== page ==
With winds of 22 mph and gusts up of to 40, it looked like this game would be decided strictly on the ground. Yet receiving the opening kickoff and looking to take K-State by surprise, TCU first drive was 10 plays and featured four pass attempts – all completions. Casey Pachall kept passes short and never threw farther than 10 yards, but TCU moved the ball effectively for nine straight plays. Then on 3rd-and-1 Ryan Mueller came up with his nation-leading 16th tackle for loss, dropping TCU for a one-yard loss and forcing the punt.
K-State’s answer sucked. On first down John Hubert was stopped for a loss and almost fumbled the ball. Jake Waters then threw an interception and was sacked on 3rd down. Three plays, -5 yards. The offensive line appeared to be regressing.
TCU came out firing again, and Pachall didn’t have an incompletion until his sixth attempt when he lobbed the ball deep and Dorrian Roberts probably got away with pass interference. The defense once again struggled to stop TCU, but Blake Slaughter came up with an interception and returned it 39 yards to give K-State the ball on the 41. And that was when K-State does what we’ve seen the Wildcats do so well this year: Jake Waters started the drive with a first down pass to Tyler Lockett on a beautiful inside hitch route, and Daniel Sams immediately came in to replace Waters with a 14 yard rush that was only stopped by a shoestring tackle. Sams kept the next two rushes, picking up carries of six and then 11 yards for the touchdown and a 7-0 lead.
A short TCU drive later, and K-State found itself with the football a mere 74 yards from the end zone. Which is how many yards Tyler Lockett picked up on a stutter move that left All-American cornerback Jason Verrett scratching his head and gave K-State a 14-0 lead. At the end of the first quarter, K-State was up two touchdowns but only held the ball four minutes to 11 minutes for TCU.
Things continued going K-State’s way on TCU’s next drive. While the Horned Frogs proved adept at gradually picking up yards, the defense stiffened up in its own territory. TCU opted to go for it on 4th-and-1, K-State got tremendous penetration up front, and turnover on downs.
A couple back-and-forth possessions left not much to write about; K-State struggled to move the ball and TCU’s Pachall completed almost every pass but they were short targets that never picked up much yardage. K-State used a face mask and lucky completion to Kyle Klein that should have been intercepted to achieve some success, but the excitement happened when Waters was intercepted by Sam Carter for TCU’s 18th interception of the year.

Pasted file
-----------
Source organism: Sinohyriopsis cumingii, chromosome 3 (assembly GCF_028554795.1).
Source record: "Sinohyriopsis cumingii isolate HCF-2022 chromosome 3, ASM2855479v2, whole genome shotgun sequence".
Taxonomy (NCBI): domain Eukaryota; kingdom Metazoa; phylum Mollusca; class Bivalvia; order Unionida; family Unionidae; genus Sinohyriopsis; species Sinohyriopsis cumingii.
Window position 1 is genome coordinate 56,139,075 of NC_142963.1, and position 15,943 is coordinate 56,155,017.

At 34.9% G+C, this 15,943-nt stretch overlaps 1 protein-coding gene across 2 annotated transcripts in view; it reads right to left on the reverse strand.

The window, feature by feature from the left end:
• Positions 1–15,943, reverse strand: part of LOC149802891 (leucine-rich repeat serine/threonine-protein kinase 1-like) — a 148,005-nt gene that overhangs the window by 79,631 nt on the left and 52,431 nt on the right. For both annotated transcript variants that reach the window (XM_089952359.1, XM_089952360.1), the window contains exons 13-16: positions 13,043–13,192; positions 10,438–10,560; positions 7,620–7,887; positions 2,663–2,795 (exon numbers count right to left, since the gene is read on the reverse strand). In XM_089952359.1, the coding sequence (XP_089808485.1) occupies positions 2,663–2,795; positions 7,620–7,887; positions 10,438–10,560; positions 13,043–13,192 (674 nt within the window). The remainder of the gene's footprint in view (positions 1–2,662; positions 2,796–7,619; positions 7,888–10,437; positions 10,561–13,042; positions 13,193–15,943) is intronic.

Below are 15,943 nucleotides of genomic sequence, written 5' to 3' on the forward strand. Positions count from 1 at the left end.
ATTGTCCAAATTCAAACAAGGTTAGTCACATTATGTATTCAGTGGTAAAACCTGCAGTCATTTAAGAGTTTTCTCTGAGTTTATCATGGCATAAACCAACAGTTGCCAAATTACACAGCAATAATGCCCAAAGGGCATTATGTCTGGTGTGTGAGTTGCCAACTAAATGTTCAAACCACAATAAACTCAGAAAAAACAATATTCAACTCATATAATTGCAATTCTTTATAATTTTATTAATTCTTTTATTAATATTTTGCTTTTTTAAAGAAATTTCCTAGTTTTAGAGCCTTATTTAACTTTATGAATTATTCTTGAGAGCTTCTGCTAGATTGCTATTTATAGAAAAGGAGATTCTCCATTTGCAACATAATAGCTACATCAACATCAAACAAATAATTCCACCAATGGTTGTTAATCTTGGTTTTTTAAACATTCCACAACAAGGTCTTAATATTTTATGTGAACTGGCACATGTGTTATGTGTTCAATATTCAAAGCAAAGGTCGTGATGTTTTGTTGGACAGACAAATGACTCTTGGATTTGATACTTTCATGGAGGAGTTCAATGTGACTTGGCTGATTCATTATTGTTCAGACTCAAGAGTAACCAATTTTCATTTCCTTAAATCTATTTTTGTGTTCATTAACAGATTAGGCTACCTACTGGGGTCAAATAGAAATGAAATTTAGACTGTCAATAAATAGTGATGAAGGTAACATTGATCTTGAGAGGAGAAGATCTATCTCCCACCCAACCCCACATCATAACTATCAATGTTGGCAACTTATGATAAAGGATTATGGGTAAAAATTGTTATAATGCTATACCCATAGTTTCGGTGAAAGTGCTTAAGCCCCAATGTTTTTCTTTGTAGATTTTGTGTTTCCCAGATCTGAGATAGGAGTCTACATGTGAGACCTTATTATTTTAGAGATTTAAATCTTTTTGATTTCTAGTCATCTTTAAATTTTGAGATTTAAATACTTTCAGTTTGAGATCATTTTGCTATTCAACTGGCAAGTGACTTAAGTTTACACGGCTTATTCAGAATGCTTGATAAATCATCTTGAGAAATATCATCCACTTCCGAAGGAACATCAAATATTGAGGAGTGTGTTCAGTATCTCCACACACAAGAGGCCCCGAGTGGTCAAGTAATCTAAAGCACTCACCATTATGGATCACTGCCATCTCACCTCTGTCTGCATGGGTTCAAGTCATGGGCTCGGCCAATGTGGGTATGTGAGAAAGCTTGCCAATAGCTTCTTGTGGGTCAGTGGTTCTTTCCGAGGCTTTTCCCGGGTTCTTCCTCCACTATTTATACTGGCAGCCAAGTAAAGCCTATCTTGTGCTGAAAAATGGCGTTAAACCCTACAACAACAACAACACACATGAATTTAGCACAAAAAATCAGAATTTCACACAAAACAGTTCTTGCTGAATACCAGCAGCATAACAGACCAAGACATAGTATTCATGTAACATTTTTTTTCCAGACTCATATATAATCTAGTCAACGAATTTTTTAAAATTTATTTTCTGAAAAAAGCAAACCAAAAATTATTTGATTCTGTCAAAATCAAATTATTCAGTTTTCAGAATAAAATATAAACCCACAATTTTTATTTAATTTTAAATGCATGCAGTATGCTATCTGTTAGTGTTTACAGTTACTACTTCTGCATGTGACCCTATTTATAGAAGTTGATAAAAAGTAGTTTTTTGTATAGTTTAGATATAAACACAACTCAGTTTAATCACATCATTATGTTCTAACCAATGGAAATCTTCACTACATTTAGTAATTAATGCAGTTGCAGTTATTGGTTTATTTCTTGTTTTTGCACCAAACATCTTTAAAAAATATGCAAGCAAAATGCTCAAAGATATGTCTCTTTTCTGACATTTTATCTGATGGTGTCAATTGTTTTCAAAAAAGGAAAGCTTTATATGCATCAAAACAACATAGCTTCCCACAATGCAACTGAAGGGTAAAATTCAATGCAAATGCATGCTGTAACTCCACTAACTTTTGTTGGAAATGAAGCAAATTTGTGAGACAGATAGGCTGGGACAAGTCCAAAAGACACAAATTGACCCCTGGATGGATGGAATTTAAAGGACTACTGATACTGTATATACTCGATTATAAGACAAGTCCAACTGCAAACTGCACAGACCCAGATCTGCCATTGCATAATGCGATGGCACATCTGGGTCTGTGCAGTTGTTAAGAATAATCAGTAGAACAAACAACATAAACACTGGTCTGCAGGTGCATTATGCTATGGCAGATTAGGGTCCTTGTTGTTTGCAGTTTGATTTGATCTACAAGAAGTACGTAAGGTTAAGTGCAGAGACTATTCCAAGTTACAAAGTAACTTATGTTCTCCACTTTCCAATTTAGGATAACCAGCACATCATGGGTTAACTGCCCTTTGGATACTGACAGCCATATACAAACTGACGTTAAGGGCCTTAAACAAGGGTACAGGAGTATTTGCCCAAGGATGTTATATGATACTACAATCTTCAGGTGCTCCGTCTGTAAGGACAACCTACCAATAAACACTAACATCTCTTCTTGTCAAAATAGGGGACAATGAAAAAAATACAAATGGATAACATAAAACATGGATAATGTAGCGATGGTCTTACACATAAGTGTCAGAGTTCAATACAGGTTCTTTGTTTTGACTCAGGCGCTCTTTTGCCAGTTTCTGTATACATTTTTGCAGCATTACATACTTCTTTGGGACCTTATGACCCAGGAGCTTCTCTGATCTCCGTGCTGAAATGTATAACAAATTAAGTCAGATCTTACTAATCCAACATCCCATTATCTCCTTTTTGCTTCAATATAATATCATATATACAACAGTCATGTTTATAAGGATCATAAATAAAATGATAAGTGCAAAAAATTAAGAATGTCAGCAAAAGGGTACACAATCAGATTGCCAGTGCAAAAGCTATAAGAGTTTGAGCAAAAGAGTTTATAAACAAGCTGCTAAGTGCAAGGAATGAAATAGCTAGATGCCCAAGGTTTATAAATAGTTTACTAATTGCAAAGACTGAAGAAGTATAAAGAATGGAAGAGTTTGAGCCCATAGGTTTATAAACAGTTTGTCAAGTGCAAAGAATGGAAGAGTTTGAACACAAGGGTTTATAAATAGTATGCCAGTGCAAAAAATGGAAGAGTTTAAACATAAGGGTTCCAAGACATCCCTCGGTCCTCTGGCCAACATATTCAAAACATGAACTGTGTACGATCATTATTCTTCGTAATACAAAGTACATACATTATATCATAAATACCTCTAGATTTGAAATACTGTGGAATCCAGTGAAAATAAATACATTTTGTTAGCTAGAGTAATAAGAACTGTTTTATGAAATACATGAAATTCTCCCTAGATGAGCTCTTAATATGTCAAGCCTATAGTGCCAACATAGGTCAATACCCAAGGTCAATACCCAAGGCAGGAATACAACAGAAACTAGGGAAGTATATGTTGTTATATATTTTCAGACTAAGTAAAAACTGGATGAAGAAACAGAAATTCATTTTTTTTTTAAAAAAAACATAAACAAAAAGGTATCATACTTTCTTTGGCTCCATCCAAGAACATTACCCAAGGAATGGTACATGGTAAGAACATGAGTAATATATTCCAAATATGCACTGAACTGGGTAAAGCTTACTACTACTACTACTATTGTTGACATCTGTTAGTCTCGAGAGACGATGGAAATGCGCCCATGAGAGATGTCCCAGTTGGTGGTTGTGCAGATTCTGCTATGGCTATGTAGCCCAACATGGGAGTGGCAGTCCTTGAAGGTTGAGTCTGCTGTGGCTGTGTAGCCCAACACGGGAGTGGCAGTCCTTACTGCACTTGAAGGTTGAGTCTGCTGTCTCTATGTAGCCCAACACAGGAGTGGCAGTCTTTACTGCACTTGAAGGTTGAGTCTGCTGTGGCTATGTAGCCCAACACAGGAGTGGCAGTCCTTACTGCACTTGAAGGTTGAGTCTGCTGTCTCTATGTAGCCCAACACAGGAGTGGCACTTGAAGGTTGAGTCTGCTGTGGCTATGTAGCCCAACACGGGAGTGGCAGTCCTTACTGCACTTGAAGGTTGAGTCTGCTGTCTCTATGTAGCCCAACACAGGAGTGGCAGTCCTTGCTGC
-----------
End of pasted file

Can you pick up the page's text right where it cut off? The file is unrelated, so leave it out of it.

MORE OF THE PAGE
With Pachall struggling to gain larger chunks of yardage and looking to develop some momentum, Trevone Boykin was inserted into quarterback. Yet after a short run and then a penalty and needing the ability to pass, Pachall returned on 2nd and 12. He had two straight incompletions under tremendous pressure, and TCU was forced to punt.
K-State was equally ineffective after being pinned at the five yard line and Jake Waters facing pressure every play as Gary Patterson was looking for a safety to change the game’s momentum. Three pass plays netted -3 yards, and a decent TCU return gave Pachall the ball at K-State’s 38-yard line. A 15 yard run by B.J. Cantalone capped off a short drive to bring TCU with 14-7.
K-State got the ball back with a bit over four minutes, and did not demonstrate great clock management. The team used two time outs and had the ball within 25 yards from the end zone at two minutes to go, but was forced to kick a field goal as time expired. Jack Cantele nailed the 35 yarder on first down and K-State went into the locker room up 17-7. The Wildcats are set to receive the ball after halftime.
- Both teams have one turnover (interceptions).
- K-State outgaining TCU 174 yards to 142.
- The Wildcats have no penalties. TCU has two for 22 yards.
- Jake Waters is just 4/10 for 94 yards (74 on the bomb to Lockett). Sams is 2/3 for 17 yards.
- Sams has 10 rushes for 64 yards. John Hubert has three for just one yard. That has to change.